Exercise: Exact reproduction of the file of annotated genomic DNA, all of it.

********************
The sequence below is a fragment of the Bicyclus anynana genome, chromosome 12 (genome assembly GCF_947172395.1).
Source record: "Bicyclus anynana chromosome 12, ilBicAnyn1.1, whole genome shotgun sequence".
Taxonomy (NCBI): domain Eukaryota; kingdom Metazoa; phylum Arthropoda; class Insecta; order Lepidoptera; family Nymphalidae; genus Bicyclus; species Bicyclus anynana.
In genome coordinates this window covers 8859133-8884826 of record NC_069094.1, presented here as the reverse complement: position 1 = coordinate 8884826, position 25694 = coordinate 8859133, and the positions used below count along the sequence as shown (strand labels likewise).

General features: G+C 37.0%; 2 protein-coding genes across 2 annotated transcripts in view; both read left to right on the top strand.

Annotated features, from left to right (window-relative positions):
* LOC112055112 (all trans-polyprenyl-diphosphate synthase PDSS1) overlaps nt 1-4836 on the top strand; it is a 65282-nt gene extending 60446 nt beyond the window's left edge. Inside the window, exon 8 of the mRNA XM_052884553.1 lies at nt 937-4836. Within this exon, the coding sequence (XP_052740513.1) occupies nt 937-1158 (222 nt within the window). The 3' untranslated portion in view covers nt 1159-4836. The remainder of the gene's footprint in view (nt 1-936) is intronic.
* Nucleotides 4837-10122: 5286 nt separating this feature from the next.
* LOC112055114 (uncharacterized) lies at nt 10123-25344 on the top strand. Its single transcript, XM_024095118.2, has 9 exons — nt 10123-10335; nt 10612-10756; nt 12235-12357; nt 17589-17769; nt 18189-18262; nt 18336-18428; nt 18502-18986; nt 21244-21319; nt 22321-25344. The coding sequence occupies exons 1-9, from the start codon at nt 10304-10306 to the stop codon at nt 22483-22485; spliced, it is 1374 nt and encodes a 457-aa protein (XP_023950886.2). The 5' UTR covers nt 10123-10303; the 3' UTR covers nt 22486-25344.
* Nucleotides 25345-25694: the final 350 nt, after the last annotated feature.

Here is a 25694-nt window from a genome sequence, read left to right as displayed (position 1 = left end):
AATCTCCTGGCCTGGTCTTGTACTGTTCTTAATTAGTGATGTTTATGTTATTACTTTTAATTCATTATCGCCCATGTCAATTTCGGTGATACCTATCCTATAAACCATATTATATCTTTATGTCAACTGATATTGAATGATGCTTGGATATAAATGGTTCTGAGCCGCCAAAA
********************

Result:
The sequence below is a fragment of the Bicyclus anynana genome, chromosome 12 (genome assembly GCF_947172395.1).
Source record: "Bicyclus anynana chromosome 12, ilBicAnyn1.1, whole genome shotgun sequence".
Taxonomy (NCBI): domain Eukaryota; kingdom Metazoa; phylum Arthropoda; class Insecta; order Lepidoptera; family Nymphalidae; genus Bicyclus; species Bicyclus anynana.
In genome coordinates this window covers 8859133-8884826 of record NC_069094.1, presented here as the reverse complement: position 1 = coordinate 8884826, position 25694 = coordinate 8859133, and the positions used below count along the sequence as shown (strand labels likewise).

General features: G+C 37.0%; 2 protein-coding genes across 2 annotated transcripts in view; both read left to right on the top strand.

Annotated features, from left to right (window-relative positions):
* LOC112055112 (all trans-polyprenyl-diphosphate synthase PDSS1) overlaps nt 1-4836 on the top strand; it is a 65282-nt gene extending 60446 nt beyond the window's left edge. Inside the window, exon 8 of the mRNA XM_052884553.1 lies at nt 937-4836. Within this exon, the coding sequence (XP_052740513.1) occupies nt 937-1158 (222 nt within the window). The 3' untranslated portion in view covers nt 1159-4836. The remainder of the gene's footprint in view (nt 1-936) is intronic.
* Nucleotides 4837-10122: 5286 nt separating this feature from the next.
* LOC112055114 (uncharacterized) lies at nt 10123-25344 on the top strand. Its single transcript, XM_024095118.2, has 9 exons — nt 10123-10335; nt 10612-10756; nt 12235-12357; nt 17589-17769; nt 18189-18262; nt 18336-18428; nt 18502-18986; nt 21244-21319; nt 22321-25344. The coding sequence occupies exons 1-9, from the start codon at nt 10304-10306 to the stop codon at nt 22483-22485; spliced, it is 1374 nt and encodes a 457-aa protein (XP_023950886.2). The 5' UTR covers nt 10123-10303; the 3' UTR covers nt 22486-25344.
* Nucleotides 25345-25694: the final 350 nt, after the last annotated feature.

Here is a 25694-nt window from a genome sequence, read left to right as displayed (position 1 = left end):
AATCTCCTGGCCTGGTCTTGTACTGTTCTTAATTAGTGATGTTTATGTTATTACTTTTAATTCATTATCGCCCATGTCAATTTCGGTGATACCTATCCTATAAACCATATTATATCTTTATGTCAACTGATATTGAATGATGCTTGGATATAAATGGTTCTGAGCCGCCAAAA